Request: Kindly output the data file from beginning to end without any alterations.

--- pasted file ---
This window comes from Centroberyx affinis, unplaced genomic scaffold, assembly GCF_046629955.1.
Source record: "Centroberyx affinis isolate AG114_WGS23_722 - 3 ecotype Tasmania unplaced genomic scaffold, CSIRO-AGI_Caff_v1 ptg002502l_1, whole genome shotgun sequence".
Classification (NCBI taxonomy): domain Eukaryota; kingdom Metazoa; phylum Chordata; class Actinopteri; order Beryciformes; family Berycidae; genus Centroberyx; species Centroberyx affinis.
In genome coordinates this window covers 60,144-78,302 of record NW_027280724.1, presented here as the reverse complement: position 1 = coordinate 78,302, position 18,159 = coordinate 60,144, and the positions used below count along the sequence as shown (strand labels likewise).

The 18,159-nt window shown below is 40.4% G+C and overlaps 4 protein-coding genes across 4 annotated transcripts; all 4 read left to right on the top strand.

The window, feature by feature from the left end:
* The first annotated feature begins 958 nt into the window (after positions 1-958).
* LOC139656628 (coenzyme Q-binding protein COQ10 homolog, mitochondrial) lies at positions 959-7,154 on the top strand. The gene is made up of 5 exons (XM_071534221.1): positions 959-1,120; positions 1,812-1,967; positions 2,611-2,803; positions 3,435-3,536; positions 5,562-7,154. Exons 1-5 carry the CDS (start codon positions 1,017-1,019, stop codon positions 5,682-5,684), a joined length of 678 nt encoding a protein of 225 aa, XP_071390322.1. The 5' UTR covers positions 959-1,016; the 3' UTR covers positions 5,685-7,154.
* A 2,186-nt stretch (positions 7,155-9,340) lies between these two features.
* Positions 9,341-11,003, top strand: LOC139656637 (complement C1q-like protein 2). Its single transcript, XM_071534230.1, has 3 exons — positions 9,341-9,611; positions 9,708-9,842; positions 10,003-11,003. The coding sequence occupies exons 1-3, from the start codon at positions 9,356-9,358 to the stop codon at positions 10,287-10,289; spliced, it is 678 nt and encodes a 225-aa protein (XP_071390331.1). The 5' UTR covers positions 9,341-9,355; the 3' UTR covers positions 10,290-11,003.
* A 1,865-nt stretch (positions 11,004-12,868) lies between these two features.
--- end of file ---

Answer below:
This window comes from Centroberyx affinis, unplaced genomic scaffold, assembly GCF_046629955.1.
Source record: "Centroberyx affinis isolate AG114_WGS23_722 - 3 ecotype Tasmania unplaced genomic scaffold, CSIRO-AGI_Caff_v1 ptg002502l_1, whole genome shotgun sequence".
Classification (NCBI taxonomy): domain Eukaryota; kingdom Metazoa; phylum Chordata; class Actinopteri; order Beryciformes; family Berycidae; genus Centroberyx; species Centroberyx affinis.
In genome coordinates this window covers 60,144-78,302 of record NW_027280724.1, presented here as the reverse complement: position 1 = coordinate 78,302, position 18,159 = coordinate 60,144, and the positions used below count along the sequence as shown (strand labels likewise).

The 18,159-nt window shown below is 40.4% G+C and overlaps 4 protein-coding genes across 4 annotated transcripts; all 4 read left to right on the top strand.

The window, feature by feature from the left end:
* The first annotated feature begins 958 nt into the window (after positions 1-958).
* LOC139656628 (coenzyme Q-binding protein COQ10 homolog, mitochondrial) lies at positions 959-7,154 on the top strand. The gene is made up of 5 exons (XM_071534221.1): positions 959-1,120; positions 1,812-1,967; positions 2,611-2,803; positions 3,435-3,536; positions 5,562-7,154. Exons 1-5 carry the CDS (start codon positions 1,017-1,019, stop codon positions 5,682-5,684), a joined length of 678 nt encoding a protein of 225 aa, XP_071390322.1. The 5' UTR covers positions 959-1,016; the 3' UTR covers positions 5,685-7,154.
* A 2,186-nt stretch (positions 7,155-9,340) lies between these two features.
* Positions 9,341-11,003, top strand: LOC139656637 (complement C1q-like protein 2). Its single transcript, XM_071534230.1, has 3 exons — positions 9,341-9,611; positions 9,708-9,842; positions 10,003-11,003. The coding sequence occupies exons 1-3, from the start codon at positions 9,356-9,358 to the stop codon at positions 10,287-10,289; spliced, it is 678 nt and encodes a 225-aa protein (XP_071390331.1). The 5' UTR covers positions 9,341-9,355; the 3' UTR covers positions 10,290-11,003.
* A 1,865-nt stretch (positions 11,004-12,868) lies between these two features.